The Pentagon has rejected Poland’s offer to give the United States its MiG-29 fighter jets for use by Ukraine in a rare public display of disharmony by Nato allies.
Pentagon spokesman John Kirby said Poland’s proposal on Tuesday to deliver the jets to the US Ramstein Air Base in Germany raised the concerning prospect of jets departing from a US and Nato base to fly into airspace contested with Russia in the Ukraine war.
“We will continue to consult with Poland and our other NATO allies about this issue and the difficult logistical challenges it presents, but we do not believe Poland’s proposal is a tenable one,” Mr Kirby said in a statement.
“It is simply not clear to us that there is a substantive rationale for it.”
Any decision to provide the MiGs would be a morale booster for Ukraine as Russian attacks on its cities deepen the humanitarian catastrophe. But it also would raise the risks of a wider war.
Ukraine has been pleading for more warplanes and Washington has been looking at a proposal under which Poland would supply Ukraine with the Mig29s and in turn receive American F-16s to make up for their loss. Ukrainian pilots are trained to fly the Soviet-era fighter jets.
The Polish Foreign Ministry announced the plan in a statement, which said the jets would be delivered to Ramstein free of charge.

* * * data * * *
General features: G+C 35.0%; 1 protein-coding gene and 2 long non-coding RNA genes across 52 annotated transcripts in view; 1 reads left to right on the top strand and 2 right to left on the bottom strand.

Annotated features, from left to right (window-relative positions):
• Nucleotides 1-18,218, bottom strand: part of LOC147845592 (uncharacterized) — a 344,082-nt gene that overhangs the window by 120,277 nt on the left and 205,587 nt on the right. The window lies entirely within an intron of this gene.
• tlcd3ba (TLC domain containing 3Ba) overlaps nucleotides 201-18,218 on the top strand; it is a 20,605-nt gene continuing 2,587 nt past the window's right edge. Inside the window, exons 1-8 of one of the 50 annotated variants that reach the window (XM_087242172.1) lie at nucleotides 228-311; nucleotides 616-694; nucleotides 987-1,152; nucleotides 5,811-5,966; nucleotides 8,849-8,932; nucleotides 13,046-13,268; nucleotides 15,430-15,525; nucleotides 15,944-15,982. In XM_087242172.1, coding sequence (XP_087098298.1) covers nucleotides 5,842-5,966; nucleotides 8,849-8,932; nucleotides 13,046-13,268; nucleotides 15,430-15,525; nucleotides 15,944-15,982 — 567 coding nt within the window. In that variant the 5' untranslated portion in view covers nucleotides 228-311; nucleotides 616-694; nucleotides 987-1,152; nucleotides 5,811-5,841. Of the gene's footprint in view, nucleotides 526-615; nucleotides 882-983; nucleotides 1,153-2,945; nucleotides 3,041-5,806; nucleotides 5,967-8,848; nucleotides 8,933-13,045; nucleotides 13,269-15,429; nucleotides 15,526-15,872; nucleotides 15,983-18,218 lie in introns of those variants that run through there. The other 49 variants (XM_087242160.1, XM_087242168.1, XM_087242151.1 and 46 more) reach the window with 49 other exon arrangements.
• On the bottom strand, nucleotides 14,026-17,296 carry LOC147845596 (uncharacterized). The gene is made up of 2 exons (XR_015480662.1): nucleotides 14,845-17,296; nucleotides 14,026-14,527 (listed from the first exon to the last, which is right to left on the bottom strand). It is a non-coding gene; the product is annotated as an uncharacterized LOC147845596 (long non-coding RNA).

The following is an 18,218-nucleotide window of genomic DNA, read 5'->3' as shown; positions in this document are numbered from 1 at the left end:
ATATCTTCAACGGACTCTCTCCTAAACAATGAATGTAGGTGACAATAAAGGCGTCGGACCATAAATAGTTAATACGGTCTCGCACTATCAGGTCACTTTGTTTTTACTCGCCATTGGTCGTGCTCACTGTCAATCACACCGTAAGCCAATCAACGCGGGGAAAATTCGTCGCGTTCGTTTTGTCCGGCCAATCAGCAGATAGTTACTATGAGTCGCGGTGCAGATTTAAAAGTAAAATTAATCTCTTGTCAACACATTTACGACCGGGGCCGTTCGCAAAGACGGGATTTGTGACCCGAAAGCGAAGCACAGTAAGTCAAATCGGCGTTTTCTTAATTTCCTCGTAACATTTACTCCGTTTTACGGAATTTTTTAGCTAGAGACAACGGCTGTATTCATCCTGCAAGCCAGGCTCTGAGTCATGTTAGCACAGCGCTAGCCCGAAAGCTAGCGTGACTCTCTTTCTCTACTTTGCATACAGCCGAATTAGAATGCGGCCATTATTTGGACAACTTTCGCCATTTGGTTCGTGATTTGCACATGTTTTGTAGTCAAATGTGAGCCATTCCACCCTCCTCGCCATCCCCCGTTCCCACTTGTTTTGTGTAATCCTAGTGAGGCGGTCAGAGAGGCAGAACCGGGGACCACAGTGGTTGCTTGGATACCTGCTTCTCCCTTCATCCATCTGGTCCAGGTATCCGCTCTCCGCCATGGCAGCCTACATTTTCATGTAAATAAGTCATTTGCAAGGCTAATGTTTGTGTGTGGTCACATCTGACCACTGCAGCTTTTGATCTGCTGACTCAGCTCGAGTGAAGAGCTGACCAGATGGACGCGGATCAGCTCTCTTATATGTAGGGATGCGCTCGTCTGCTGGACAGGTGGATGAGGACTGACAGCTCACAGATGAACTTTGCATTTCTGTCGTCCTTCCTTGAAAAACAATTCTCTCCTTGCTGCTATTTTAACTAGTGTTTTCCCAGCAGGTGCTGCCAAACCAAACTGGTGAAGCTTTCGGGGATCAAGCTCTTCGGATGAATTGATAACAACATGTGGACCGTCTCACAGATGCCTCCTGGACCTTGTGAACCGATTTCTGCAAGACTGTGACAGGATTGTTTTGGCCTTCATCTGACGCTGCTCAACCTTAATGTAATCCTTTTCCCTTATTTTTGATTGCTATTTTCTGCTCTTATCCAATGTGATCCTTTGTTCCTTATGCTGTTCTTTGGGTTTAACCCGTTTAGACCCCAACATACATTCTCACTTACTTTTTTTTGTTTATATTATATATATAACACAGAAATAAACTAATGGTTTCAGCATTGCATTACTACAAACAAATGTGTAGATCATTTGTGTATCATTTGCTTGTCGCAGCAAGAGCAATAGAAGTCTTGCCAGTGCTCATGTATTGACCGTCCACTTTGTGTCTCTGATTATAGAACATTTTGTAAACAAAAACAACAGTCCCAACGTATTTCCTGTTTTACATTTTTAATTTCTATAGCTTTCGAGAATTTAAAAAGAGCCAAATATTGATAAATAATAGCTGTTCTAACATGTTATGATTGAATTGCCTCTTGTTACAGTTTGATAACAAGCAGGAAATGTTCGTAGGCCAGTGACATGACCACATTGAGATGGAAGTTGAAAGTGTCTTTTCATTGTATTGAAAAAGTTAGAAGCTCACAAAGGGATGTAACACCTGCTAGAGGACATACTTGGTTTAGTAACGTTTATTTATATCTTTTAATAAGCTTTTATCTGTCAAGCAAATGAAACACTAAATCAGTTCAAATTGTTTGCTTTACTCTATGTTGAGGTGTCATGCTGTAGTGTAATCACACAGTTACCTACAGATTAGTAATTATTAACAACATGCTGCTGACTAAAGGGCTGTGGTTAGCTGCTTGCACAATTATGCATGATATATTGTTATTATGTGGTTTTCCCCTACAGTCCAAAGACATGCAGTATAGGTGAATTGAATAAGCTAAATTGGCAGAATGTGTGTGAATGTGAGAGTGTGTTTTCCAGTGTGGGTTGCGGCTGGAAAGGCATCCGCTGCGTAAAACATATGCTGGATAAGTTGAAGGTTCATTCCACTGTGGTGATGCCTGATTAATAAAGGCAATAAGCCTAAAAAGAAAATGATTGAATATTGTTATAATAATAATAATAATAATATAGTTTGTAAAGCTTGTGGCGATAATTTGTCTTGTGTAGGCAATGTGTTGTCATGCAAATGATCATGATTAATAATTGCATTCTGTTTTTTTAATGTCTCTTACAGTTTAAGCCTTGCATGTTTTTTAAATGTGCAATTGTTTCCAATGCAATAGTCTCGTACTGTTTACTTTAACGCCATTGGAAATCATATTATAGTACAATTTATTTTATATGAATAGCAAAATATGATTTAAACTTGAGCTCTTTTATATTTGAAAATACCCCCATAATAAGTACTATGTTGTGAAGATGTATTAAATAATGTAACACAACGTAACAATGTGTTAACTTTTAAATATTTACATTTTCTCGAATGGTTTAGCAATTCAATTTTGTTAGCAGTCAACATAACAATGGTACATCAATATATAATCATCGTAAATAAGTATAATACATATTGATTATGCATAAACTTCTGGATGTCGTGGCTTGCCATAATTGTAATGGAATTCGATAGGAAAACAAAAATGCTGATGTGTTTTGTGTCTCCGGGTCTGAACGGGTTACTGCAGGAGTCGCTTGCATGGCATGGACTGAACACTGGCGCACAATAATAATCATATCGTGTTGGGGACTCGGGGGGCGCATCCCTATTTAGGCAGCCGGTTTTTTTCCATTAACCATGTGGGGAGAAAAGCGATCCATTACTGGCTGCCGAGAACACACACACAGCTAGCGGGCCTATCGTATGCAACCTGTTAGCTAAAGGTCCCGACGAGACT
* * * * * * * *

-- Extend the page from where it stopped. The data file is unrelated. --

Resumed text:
“At the same time, Poland requests the United States to provide us with used aircraft with corresponding operational capabilities,” it said.
The Polish government also appealed to other owners of MiG-29 jets to follow suit.
Former Soviet-bloc Nato members Bulgaria and Slovakia also still have Soviet-made fighter jets in their air forces.
Poland’s decision to publicly float its plan came the day before Vice President Kamala Harris was scheduled to depart for Warsaw for talks with Polish officials.
The disconnect is likely to cast an awkward layer to the talks, which were expected to focus largely on US efforts to help Poland and other eastern European nations that have taken in some 2 million refugees since the war started less than two weeks ago.
The handover of Poland’s 28 Soviet-made MiG-29s would signal Western resolve to do more to deter Russia. Militarily, it would be unlikely to be a game-changer. The number of aircraft is relatively small. The MiG-29s also are inferior to more sophisticated Russian aircraft and could be easy prey for Russian pilots and Russian missiles.
Russia has warned that supporting Ukraine’s air force would be seen in Moscow as participating in the conflict and open up suppliers to possible retaliation.
It would also weaken Poland’s own air force at a time of heightened danger in Eastern Europe.
A transfer of the MiGs to Ukraine is fraught with complications as neither Nato nor the European Union want to be seen as directly involved in the transaction, which will significantly raise already extreme tensions with Russia. The US has no plan to directly transfer the planes to Ukraine.
Published: by Radio NewsHub